By Sarah Green
In the latest decision concerning service charges and tips in the hospitality industry, the Maine Supreme Court recently addressed whether banquet wait staff may share a “service charge” paid by customers with other employees under Maine law without violating Maine’s tip credit statute. In Hayden-Tidd v. The Cliff House & Motels, Inc., the plaintiff, a former banquet server, appealed summary judgment dismissing her putative class action, which alleged that the employer violated Maine law by not paying her and her fellow servers the entire mandatory “service charge” assessed to customers when the employer instead shared the service charge among other banquet employees. The Maine Supreme Court held that the employer’s practice did not violate Maine law.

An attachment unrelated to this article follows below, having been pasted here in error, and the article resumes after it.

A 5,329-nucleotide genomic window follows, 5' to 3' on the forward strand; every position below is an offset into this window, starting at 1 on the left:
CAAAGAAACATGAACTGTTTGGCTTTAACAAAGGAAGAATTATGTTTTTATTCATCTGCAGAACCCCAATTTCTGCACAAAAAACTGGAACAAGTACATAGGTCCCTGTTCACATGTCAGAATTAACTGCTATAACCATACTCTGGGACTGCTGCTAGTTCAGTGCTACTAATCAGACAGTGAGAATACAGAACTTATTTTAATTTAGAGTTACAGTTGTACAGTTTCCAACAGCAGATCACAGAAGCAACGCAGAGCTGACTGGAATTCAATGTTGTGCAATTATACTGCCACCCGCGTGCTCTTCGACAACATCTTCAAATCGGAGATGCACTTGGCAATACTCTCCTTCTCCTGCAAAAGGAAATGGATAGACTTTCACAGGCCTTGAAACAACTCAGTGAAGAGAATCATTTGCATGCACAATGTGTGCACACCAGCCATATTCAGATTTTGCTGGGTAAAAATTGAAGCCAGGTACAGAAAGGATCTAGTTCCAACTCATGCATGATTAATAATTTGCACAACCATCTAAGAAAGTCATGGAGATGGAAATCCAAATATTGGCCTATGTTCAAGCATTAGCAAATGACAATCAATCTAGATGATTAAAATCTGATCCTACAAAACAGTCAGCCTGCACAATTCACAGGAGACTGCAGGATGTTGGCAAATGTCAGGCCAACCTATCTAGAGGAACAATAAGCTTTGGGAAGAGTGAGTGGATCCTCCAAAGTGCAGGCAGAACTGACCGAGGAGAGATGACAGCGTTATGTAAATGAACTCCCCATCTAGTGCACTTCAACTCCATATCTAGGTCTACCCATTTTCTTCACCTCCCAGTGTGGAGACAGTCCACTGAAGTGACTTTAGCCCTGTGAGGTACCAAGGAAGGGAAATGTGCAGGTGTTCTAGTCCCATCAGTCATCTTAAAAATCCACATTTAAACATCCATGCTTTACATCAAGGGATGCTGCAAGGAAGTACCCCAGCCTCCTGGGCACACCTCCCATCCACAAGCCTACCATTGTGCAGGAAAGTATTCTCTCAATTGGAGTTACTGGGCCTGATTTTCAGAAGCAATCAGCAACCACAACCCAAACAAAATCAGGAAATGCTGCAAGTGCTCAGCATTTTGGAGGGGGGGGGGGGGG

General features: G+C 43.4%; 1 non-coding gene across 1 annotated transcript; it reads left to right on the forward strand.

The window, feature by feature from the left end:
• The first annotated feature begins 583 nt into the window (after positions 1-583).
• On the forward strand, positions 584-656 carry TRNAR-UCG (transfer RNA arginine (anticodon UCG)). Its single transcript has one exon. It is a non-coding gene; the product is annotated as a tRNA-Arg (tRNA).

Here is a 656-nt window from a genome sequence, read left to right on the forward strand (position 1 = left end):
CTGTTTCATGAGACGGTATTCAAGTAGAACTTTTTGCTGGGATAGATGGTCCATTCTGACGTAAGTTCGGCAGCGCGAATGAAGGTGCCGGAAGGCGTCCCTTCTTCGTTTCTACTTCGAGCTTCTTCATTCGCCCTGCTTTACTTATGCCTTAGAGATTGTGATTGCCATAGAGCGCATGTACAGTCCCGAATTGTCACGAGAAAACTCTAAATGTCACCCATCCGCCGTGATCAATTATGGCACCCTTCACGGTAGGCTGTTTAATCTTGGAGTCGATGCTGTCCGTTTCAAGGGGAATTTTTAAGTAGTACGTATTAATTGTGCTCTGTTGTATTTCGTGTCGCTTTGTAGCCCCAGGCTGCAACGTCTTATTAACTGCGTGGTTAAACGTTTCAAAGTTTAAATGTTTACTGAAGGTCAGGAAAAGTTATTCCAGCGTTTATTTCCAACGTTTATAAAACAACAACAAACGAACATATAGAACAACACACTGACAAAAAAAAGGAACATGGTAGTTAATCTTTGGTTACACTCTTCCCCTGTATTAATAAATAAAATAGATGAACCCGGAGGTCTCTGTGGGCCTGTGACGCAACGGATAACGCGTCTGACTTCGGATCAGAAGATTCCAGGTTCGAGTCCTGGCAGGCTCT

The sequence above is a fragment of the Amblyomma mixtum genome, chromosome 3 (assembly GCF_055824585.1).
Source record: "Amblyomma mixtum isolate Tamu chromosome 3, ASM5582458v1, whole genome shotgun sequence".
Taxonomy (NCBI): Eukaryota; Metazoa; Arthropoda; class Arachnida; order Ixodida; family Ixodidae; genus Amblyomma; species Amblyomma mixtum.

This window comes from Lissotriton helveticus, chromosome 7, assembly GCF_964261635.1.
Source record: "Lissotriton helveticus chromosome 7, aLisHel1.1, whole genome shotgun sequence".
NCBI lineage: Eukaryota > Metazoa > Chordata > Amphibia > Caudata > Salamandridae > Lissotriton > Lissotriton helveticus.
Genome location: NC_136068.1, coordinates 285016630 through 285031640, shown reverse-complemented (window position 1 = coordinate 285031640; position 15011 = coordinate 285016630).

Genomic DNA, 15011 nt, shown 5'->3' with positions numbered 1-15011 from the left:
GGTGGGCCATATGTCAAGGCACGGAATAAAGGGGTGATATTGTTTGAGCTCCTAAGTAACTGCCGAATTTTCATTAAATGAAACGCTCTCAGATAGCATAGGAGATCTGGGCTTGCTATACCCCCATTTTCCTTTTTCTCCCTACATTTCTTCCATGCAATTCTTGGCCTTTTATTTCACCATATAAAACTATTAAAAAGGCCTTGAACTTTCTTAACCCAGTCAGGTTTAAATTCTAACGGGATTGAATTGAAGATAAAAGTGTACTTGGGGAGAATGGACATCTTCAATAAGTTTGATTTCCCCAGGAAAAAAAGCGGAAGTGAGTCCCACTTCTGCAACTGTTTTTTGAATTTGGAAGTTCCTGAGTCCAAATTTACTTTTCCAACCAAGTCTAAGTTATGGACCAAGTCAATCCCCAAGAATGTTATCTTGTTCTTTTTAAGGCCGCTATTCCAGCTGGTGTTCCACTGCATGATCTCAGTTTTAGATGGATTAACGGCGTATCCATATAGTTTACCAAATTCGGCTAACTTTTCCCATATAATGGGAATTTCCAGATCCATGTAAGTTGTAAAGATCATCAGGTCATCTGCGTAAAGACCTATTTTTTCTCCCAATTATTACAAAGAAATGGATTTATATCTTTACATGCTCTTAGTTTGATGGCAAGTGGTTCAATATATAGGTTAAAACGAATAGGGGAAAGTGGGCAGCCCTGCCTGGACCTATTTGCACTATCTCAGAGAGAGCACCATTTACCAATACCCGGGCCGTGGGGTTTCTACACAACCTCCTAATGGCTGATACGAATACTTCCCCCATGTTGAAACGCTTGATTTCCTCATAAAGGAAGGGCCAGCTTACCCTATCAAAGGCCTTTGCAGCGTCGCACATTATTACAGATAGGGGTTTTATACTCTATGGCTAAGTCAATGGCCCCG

Specifically, Maine law in effect during the plaintiff’s employment provided that an employer could pay only half of the minimum wage to its employees who received tips sufficient to raise their wages at or above the statutory minimum ($7.50 per hour during the relevant period). In order to ensure that employees received the entire tip left by the customer, the tip credit statute further required that “[t]ips that [were] automatically included in the customer’s bill or that [were] charged to a credit card must be given to the service employee.”